Residents of Boyle Heights—a working-class neighborhood located east of the arts district in downtown Los Angeles—are demanding that art galleries move out of their neighborhood, Hillel Aron of LA Weekly reports. The activists view the galleries as catalysts for gentrification.
“We have one pretty simple demand,” said Maga Miranda, a member of the Defend Boyle Heights group, “which is for all art galleries in Boyle Heights to leave immediately and for the community to decide what takes their place.” Miranda, who is also part of a new coalition called Boyle Heights Alliance Against Artwashing and Displacement, claims that the activists are not against culture. The alliance opposes galleries because they are part of a “broader effort by planners and politicians and developers who want to artwash gentrification.”
During a two-hour community meeting on Tuesday that drew about one hundred people to the Pico Gardens housing project, residents expressed that they fear the galleries will make Boyle Heights into a “luxury zone,” which will cause the cost of housing to skyrocket.
Among the gallerists present at the meeting was Ethan Swan, manager of 356 Mission, who said, “I’m here to listen. I feel very affected by what I’ve heard tonight. But I don't know what the next step is for me or for the gallery.” Another dealer who attended the meeting and wished to remain unidentified said, “I’ve worked in the art world for twenty-five years. I’ve never seen anything like this. Ever. Art galleries are usually a welcome resource.”
In recent months, Defend Boyle Heights initiated numerous protests and demonstrations against arts organizations, including Self Help Graphics, which has been in the neighborhood since 2010, and PSSST Gallery, which opened a month ago. A booklet the group was distributing at the meeting read, “The PSSST Gallery was purchased in 2014 by an undisclosed investor who dropped over a million dollars into the purchase and architectural renovation of the former warehouse building. The investor has given the PSSST gallerists a twenty-year, rent-free lease to do artistic programing. Concerns had been raised that the building could very easily be flipped and resold again to the highest bidder. In PSSST, we see, once again, the convergence of real estate investment and art.” The printmaking studio, which has been in business for forty-three years, was accused of having ties to a developer who wants to demolish affordable housing in the community and of bringing outside artists into the neighborhood without thinking about how they are impacting its residents.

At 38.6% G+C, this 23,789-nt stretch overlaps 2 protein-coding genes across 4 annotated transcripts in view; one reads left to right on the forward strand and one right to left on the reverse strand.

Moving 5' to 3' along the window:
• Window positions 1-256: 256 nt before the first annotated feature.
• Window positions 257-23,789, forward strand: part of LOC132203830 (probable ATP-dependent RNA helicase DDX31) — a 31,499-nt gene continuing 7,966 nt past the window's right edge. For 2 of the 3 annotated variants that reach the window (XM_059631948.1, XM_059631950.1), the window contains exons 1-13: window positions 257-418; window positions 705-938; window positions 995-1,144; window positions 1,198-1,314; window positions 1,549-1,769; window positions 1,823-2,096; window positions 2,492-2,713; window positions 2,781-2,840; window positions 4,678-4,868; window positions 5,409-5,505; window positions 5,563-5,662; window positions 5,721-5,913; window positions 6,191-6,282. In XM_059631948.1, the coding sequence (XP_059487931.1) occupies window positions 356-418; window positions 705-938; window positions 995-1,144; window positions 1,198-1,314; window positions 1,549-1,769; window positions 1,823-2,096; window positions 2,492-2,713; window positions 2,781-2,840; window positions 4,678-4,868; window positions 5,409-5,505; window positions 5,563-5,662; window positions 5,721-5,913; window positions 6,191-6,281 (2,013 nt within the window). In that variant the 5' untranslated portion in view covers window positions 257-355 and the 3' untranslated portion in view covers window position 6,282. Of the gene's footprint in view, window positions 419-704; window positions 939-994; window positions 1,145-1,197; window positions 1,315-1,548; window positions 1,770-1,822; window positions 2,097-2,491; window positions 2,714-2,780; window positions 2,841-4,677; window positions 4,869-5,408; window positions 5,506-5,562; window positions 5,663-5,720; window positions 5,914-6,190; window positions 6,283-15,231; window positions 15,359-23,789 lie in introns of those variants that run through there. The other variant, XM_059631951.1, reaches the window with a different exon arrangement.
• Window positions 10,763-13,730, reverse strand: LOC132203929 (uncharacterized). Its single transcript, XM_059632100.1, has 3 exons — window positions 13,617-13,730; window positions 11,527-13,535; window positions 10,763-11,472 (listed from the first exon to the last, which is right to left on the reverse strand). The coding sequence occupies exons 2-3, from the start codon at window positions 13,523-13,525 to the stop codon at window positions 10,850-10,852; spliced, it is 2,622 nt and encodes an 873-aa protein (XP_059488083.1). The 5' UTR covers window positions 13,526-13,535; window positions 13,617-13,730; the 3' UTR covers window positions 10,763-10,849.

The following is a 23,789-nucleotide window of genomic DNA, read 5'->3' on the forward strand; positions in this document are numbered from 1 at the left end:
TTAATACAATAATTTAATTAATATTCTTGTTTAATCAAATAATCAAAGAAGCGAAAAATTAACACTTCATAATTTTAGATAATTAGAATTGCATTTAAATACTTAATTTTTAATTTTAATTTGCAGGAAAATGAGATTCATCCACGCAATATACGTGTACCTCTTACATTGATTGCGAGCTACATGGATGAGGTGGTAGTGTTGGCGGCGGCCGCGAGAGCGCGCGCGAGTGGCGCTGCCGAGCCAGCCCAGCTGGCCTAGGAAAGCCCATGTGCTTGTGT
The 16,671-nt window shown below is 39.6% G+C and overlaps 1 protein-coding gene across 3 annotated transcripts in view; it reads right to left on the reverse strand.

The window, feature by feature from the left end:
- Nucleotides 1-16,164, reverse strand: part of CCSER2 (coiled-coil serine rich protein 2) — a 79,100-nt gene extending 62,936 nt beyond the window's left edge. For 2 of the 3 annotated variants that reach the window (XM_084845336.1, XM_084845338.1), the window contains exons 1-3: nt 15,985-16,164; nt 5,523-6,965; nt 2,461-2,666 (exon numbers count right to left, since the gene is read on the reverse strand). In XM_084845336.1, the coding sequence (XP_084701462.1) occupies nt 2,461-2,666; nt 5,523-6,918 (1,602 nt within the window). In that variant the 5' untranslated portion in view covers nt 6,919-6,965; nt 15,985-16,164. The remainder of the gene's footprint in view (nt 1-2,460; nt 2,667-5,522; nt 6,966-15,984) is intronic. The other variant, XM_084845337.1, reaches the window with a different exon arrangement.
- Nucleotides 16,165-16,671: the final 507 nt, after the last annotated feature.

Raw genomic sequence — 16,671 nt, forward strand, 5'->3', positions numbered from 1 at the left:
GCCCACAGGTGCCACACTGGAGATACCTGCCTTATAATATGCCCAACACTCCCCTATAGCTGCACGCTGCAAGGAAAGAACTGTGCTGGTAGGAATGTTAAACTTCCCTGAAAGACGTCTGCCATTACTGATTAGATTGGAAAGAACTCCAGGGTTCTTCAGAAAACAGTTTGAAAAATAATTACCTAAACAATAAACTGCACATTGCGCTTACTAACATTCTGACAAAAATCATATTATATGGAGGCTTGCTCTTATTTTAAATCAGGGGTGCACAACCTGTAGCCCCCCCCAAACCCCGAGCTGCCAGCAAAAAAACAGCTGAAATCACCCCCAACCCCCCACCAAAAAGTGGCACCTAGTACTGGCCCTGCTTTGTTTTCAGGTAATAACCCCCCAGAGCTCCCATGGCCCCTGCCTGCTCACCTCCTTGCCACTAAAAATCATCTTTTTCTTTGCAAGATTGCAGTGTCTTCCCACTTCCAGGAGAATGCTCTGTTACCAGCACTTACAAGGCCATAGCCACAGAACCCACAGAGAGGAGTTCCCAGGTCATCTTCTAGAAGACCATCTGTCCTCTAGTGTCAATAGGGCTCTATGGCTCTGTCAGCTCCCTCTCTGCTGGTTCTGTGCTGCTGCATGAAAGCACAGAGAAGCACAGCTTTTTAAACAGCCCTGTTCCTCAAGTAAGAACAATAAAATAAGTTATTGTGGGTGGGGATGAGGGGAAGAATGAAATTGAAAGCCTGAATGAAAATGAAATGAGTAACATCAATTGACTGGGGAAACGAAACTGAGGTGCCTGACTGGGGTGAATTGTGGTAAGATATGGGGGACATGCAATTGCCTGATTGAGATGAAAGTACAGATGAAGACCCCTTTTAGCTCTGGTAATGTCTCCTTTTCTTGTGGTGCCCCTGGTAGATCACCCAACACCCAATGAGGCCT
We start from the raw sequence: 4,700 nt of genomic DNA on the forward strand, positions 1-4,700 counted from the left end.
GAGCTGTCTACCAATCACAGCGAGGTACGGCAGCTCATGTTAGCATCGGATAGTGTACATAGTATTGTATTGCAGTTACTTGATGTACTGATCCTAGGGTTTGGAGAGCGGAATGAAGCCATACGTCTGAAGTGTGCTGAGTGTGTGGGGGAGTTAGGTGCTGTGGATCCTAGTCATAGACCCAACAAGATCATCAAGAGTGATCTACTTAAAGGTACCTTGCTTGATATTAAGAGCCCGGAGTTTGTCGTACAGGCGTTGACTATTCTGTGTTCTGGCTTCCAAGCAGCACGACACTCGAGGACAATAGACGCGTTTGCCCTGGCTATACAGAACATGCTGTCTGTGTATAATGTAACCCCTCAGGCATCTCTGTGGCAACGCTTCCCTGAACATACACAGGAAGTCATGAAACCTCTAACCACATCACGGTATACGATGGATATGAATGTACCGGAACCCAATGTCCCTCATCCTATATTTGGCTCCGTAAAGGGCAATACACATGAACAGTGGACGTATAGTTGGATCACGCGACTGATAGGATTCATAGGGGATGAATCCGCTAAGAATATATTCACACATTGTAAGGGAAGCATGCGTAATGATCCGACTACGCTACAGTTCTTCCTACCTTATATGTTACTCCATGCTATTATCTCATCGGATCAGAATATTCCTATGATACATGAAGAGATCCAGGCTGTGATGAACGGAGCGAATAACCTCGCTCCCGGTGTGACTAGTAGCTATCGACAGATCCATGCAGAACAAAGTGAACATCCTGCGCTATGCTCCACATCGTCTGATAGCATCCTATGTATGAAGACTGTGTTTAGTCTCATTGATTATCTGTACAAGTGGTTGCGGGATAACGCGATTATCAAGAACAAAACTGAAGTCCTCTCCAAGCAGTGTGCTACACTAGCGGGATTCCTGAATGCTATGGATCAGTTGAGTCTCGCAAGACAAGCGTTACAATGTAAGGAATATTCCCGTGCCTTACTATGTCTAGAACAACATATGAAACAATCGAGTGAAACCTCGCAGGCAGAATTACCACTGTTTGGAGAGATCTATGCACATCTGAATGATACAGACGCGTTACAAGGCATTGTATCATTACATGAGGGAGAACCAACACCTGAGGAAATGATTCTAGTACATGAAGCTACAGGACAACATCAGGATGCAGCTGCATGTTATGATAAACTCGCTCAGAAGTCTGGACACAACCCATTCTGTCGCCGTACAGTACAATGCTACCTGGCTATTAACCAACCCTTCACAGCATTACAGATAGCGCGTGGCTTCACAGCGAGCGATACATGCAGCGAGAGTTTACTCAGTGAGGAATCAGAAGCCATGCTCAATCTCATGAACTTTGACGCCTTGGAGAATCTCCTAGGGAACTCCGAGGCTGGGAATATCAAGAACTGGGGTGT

“It’s tough,” Betty Avila, associate director of Self Help Graphics, said. “It’s tough to hear folks call out an organization that has done so much to support the artistic community, the greater community. But it’s opening up a needed dialogue.”